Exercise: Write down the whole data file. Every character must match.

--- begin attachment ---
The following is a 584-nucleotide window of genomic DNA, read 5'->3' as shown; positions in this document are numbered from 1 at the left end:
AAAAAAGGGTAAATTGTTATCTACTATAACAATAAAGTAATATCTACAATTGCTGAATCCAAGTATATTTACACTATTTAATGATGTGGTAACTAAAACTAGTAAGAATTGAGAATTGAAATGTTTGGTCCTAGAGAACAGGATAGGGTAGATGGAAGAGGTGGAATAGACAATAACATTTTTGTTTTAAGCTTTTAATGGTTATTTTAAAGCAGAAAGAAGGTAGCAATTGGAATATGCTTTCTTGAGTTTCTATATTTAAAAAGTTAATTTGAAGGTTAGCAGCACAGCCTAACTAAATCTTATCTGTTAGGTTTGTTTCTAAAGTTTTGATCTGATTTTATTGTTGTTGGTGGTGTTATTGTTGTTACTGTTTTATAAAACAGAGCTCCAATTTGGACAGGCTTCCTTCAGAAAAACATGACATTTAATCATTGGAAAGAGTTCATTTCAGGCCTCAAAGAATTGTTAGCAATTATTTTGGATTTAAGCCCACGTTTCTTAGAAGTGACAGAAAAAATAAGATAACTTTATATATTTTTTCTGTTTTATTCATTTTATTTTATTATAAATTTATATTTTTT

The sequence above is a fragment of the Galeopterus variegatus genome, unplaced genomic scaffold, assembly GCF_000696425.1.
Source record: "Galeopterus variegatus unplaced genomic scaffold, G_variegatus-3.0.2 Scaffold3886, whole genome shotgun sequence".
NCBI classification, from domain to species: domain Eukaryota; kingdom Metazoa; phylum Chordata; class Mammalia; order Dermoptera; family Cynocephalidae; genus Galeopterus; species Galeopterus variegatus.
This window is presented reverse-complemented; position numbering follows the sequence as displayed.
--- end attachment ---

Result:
The following is a 584-nucleotide window of genomic DNA, read 5'->3' as shown; positions in this document are numbered from 1 at the left end:
AAAAAAGGGTAAATTGTTATCTACTATAACAATAAAGTAATATCTACAATTGCTGAATCCAAGTATATTTACACTATTTAATGATGTGGTAACTAAAACTAGTAAGAATTGAGAATTGAAATGTTTGGTCCTAGAGAACAGGATAGGGTAGATGGAAGAGGTGGAATAGACAATAACATTTTTGTTTTAAGCTTTTAATGGTTATTTTAAAGCAGAAAGAAGGTAGCAATTGGAATATGCTTTCTTGAGTTTCTATATTTAAAAAGTTAATTTGAAGGTTAGCAGCACAGCCTAACTAAATCTTATCTGTTAGGTTTGTTTCTAAAGTTTTGATCTGATTTTATTGTTGTTGGTGGTGTTATTGTTGTTACTGTTTTATAAAACAGAGCTCCAATTTGGACAGGCTTCCTTCAGAAAAACATGACATTTAATCATTGGAAAGAGTTCATTTCAGGCCTCAAAGAATTGTTAGCAATTATTTTGGATTTAAGCCCACGTTTCTTAGAAGTGACAGAAAAAATAAGATAACTTTATATATTTTTTCTGTTTTATTCATTTTATTTTATTATAAATTTATATTTTTT

The sequence above is a fragment of the Galeopterus variegatus genome, unplaced genomic scaffold, assembly GCF_000696425.1.
Source record: "Galeopterus variegatus unplaced genomic scaffold, G_variegatus-3.0.2 Scaffold3886, whole genome shotgun sequence".
NCBI classification, from domain to species: domain Eukaryota; kingdom Metazoa; phylum Chordata; class Mammalia; order Dermoptera; family Cynocephalidae; genus Galeopterus; species Galeopterus variegatus.
This window is presented reverse-complemented; position numbering follows the sequence as displayed.